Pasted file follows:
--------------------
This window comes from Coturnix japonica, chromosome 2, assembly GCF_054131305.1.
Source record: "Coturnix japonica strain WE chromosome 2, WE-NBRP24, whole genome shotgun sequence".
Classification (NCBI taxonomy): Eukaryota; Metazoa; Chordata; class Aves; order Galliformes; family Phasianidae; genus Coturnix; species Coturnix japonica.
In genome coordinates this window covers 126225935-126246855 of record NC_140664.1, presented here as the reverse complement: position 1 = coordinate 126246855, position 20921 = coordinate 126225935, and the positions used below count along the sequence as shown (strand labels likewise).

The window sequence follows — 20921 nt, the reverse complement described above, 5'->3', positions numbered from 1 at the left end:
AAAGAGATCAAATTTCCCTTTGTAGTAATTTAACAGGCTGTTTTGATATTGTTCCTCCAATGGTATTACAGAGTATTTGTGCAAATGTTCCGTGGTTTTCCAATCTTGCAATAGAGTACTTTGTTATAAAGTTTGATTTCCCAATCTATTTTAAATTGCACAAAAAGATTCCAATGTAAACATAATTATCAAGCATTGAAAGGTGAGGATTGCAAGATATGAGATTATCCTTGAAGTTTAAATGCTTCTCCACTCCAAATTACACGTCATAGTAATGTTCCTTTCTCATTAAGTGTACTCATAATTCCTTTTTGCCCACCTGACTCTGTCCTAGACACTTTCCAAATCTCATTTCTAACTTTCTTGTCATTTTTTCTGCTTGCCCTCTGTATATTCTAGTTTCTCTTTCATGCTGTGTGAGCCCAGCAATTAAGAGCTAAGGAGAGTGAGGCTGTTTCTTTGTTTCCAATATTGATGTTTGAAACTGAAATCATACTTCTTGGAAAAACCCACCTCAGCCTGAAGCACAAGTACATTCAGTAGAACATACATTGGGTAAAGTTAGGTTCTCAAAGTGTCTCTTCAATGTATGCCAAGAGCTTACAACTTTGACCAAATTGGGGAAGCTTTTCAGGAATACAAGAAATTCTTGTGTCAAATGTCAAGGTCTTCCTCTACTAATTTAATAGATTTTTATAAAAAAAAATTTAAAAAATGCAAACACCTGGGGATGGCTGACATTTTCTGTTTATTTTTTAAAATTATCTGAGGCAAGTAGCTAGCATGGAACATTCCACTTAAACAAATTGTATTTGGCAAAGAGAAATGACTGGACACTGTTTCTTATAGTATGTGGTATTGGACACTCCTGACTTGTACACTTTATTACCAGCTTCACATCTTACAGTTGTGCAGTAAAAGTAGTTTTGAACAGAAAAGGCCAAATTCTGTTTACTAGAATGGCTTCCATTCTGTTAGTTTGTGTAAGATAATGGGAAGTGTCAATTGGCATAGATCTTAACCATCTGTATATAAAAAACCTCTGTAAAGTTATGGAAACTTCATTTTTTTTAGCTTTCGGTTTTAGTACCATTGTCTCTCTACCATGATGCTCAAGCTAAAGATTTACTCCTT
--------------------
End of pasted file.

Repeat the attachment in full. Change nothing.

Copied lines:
This window comes from Coturnix japonica, chromosome 2, assembly GCF_054131305.1.
Source record: "Coturnix japonica strain WE chromosome 2, WE-NBRP24, whole genome shotgun sequence".
Classification (NCBI taxonomy): Eukaryota; Metazoa; Chordata; class Aves; order Galliformes; family Phasianidae; genus Coturnix; species Coturnix japonica.
In genome coordinates this window covers 126225935-126246855 of record NC_140664.1, presented here as the reverse complement: position 1 = coordinate 126246855, position 20921 = coordinate 126225935, and the positions used below count along the sequence as shown (strand labels likewise).

The window sequence follows — 20921 nt, the reverse complement described above, 5'->3', positions numbered from 1 at the left end:
AAAGAGATCAAATTTCCCTTTGTAGTAATTTAACAGGCTGTTTTGATATTGTTCCTCCAATGGTATTACAGAGTATTTGTGCAAATGTTCCGTGGTTTTCCAATCTTGCAATAGAGTACTTTGTTATAAAGTTTGATTTCCCAATCTATTTTAAATTGCACAAAAAGATTCCAATGTAAACATAATTATCAAGCATTGAAAGGTGAGGATTGCAAGATATGAGATTATCCTTGAAGTTTAAATGCTTCTCCACTCCAAATTACACGTCATAGTAATGTTCCTTTCTCATTAAGTGTACTCATAATTCCTTTTTGCCCACCTGACTCTGTCCTAGACACTTTCCAAATCTCATTTCTAACTTTCTTGTCATTTTTTCTGCTTGCCCTCTGTATATTCTAGTTTCTCTTTCATGCTGTGTGAGCCCAGCAATTAAGAGCTAAGGAGAGTGAGGCTGTTTCTTTGTTTCCAATATTGATGTTTGAAACTGAAATCATACTTCTTGGAAAAACCCACCTCAGCCTGAAGCACAAGTACATTCAGTAGAACATACATTGGGTAAAGTTAGGTTCTCAAAGTGTCTCTTCAATGTATGCCAAGAGCTTACAACTTTGACCAAATTGGGGAAGCTTTTCAGGAATACAAGAAATTCTTGTGTCAAATGTCAAGGTCTTCCTCTACTAATTTAATAGATTTTTATAAAAAAAAATTTAAAAAATGCAAACACCTGGGGATGGCTGACATTTTCTGTTTATTTTTTAAAATTATCTGAGGCAAGTAGCTAGCATGGAACATTCCACTTAAACAAATTGTATTTGGCAAAGAGAAATGACTGGACACTGTTTCTTATAGTATGTGGTATTGGACACTCCTGACTTGTACACTTTATTACCAGCTTCACATCTTACAGTTGTGCAGTAAAAGTAGTTTTGAACAGAAAAGGCCAAATTCTGTTTACTAGAATGGCTTCCATTCTGTTAGTTTGTGTAAGATAATGGGAAGTGTCAATTGGCATAGATCTTAACCATCTGTATATAAAAAACCTCTGTAAAGTTATGGAAACTTCATTTTTTTTAGCTTTCGGTTTTAGTACCATTGTCTCTCTACCATGATGCTCAAGCTAAAGATTTACTCCTT